MGM expects the two upcoming hospitals in Chennai to take its bed capacity to 1000 in the next two years.
MGM Healthcare, the privately held company of Chennai-based MGM Group, is planning to set up chain of hospitals across South India, starting from Chennai.
MGM will soon be launching a 400-bedded hospital in the heart of Chennai at Nelson-Manickam Road.
MGM Group, which runs two medical teaching colleges in Puducherry and Chennai under trust model, will be investing around Rs 400 crore on the upcoming project.
The hospital is spread over 3.50 lakh sqft with 50 out-patient consultation rooms, 10 operating theatres and more than 100 critical care beds. The new hospital will be part owned and part leased model.
The group isn't limiting to one hospital, but has started work on another large hospital with 400-500 beds coming up near Velachery, one of the fast growing suburbs of south Chennai. This hospital will entail a similar investment of over Rs 500 crore and will be entirely based on leased model.
MGM expects the two upcoming hospitals in Chennai to take its bed capacity to 1000 in next two years.
The Chennai hospitals will act as the hub, around which the MGM said it plans put up hospitals in other tier-2 and tier-3 cities and towns of Tamil Nadu and adjoining states in next five years.
Prashanth Rajagopalan, director of the MGM said the two hospital projects in Chennai are self-funded.
Rajagopalan indicated that he is not averse to the idea of raising private equity at a later stage.
On the logic of setting-up two large hospitals in Chennai, which is already a crowded market, Rajagopalan says there is still unmet medical need in the city despite having a competitive landscape.
"The demand for quality healthcare within Chennai only increased over a period of time, there is still significant gaps in terms of services that are rendered. So, I don’t feel Chennai as a market is as crowded as Hyderabad or Delhi," Rajagopalan said.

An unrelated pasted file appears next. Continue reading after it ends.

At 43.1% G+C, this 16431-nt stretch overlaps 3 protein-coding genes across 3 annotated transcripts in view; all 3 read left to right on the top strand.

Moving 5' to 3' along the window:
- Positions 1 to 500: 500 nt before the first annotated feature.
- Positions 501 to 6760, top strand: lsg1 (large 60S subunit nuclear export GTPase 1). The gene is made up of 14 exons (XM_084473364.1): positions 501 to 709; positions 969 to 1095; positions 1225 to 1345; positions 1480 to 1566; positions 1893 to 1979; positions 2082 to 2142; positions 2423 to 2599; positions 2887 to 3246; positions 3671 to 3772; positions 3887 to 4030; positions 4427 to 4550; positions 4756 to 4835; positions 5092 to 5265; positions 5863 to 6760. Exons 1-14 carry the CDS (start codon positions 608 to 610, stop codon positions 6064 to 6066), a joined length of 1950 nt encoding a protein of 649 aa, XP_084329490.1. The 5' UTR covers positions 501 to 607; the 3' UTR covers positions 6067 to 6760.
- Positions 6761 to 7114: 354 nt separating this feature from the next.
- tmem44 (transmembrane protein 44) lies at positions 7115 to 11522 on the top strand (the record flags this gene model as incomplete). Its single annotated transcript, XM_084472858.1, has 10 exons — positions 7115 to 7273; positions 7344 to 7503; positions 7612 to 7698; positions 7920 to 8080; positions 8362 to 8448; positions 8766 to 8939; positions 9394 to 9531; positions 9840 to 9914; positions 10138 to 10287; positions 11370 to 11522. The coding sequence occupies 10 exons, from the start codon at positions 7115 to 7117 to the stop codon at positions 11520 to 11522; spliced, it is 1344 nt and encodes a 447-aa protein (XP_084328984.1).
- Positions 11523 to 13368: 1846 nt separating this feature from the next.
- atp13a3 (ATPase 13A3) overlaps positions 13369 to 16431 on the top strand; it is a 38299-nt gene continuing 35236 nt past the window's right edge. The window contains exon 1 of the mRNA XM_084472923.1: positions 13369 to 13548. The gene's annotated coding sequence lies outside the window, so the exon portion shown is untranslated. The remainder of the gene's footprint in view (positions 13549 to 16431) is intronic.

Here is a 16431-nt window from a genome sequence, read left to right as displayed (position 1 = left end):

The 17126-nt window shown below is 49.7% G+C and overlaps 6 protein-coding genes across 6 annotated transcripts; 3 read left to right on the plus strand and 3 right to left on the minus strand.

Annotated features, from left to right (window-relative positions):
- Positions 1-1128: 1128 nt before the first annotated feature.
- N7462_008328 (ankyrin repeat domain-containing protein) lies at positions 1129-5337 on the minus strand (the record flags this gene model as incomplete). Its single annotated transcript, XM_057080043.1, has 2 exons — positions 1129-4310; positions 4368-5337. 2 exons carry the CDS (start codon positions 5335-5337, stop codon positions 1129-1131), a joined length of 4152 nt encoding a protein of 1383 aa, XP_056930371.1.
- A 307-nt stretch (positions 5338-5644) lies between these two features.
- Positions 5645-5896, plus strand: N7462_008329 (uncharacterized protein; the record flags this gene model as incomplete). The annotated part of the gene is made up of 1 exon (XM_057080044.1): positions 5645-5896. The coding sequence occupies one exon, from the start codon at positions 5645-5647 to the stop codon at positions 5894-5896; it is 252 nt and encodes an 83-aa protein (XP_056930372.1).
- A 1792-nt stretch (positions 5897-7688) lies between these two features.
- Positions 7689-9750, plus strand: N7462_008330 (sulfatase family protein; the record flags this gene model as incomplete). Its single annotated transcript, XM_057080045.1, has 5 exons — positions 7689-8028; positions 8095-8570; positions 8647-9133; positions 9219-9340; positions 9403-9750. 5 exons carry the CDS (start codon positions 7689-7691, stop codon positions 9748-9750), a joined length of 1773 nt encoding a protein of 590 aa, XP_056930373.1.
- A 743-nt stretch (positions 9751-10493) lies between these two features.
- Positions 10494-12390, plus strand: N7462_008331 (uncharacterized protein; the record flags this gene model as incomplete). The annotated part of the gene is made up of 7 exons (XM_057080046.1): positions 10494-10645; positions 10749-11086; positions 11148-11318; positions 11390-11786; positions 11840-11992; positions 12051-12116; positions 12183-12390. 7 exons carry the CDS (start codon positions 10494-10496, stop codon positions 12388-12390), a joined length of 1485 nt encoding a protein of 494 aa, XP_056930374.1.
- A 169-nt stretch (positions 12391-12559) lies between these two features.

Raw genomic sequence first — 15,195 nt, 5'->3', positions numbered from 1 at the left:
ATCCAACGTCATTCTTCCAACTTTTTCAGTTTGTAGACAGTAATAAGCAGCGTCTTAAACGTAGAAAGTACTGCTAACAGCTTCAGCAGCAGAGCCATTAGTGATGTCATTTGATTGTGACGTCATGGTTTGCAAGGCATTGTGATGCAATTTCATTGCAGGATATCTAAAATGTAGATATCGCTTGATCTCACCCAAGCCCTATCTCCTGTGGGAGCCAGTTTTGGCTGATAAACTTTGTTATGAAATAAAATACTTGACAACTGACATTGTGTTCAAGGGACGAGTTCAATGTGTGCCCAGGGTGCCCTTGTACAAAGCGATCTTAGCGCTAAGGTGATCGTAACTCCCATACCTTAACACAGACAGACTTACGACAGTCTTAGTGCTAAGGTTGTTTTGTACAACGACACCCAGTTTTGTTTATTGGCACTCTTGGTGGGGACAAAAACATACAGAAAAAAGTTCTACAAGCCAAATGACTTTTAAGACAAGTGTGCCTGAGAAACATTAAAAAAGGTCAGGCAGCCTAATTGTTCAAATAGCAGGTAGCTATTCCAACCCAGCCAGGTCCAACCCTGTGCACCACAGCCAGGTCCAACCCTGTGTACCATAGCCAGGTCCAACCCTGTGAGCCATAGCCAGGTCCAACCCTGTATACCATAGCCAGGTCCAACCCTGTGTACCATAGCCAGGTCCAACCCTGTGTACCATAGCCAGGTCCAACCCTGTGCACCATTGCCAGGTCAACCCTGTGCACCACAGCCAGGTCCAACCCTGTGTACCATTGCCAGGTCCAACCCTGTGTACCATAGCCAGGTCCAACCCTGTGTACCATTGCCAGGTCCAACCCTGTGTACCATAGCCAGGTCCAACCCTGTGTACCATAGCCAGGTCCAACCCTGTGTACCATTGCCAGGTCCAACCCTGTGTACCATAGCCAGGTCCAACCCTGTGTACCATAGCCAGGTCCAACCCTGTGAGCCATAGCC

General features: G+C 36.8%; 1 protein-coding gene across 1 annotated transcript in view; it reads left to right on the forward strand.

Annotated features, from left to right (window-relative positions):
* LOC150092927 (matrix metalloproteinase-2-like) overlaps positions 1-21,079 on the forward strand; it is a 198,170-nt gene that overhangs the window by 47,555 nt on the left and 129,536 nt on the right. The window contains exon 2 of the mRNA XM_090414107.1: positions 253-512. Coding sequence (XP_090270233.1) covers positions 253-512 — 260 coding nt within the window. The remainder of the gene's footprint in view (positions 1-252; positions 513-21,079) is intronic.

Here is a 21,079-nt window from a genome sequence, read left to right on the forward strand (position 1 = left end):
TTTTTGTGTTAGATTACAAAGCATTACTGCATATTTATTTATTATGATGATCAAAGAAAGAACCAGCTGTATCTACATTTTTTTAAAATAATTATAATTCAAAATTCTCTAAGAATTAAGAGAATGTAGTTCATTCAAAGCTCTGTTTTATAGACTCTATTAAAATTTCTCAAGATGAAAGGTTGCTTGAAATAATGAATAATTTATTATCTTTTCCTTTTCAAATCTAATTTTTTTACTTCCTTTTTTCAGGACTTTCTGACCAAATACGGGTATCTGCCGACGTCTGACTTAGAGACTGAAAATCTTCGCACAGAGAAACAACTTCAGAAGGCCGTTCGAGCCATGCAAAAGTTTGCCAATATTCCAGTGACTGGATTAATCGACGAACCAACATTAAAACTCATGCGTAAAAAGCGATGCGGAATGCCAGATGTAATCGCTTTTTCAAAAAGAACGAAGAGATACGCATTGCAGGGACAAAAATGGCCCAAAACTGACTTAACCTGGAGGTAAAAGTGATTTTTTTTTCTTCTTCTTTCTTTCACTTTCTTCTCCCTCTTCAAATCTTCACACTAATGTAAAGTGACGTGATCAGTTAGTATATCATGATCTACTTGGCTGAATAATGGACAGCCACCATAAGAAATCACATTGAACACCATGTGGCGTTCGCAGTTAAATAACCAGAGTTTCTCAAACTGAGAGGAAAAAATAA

On breakeven, Rajagopalan says it typically takes 3-4 years to become EBITDA positive and 5 years to become PAT positive.
"These are capex intense projects, only established group having withholding capacity until the hospital become positive can sustain," Rajagopalan added.
But to achieve break-even much faster, MGM is banking on leveraging technology.
To keep a tab on operational expenditure of the new hospital, Rajagopalan said he focused a lot on design thinking and automation.
The facility was a platinum LEED certified green building harnessing natural light and ventilation, in addition to using solar power.
All these efforts will help us to cut power bills, which is major component of opex for a large hospital, Rajagopalan said.
Another major component is the cost of human resources, Rajagopalan said they have leveraged technology to either improve productivity of existing individuals or reduce the manpower.
The upcoming hospital have digital intensive care units (ICUs) where the patient’s vitals are constantly evaluated by computer-based algorithm on minute-by-minute basis, even predicting a stroke.
This helps reduce the dependency on humans, and also eliminate human errors. The hospital also uses artificial intelligence in radiology departments to help read the reports. To help internal transport of material and reports – the hospital uses pneumatic tube system."Tech is a tool to help us reduce cost of delivery and help improve clinical outcomes and customer experience," Rajagopalan said.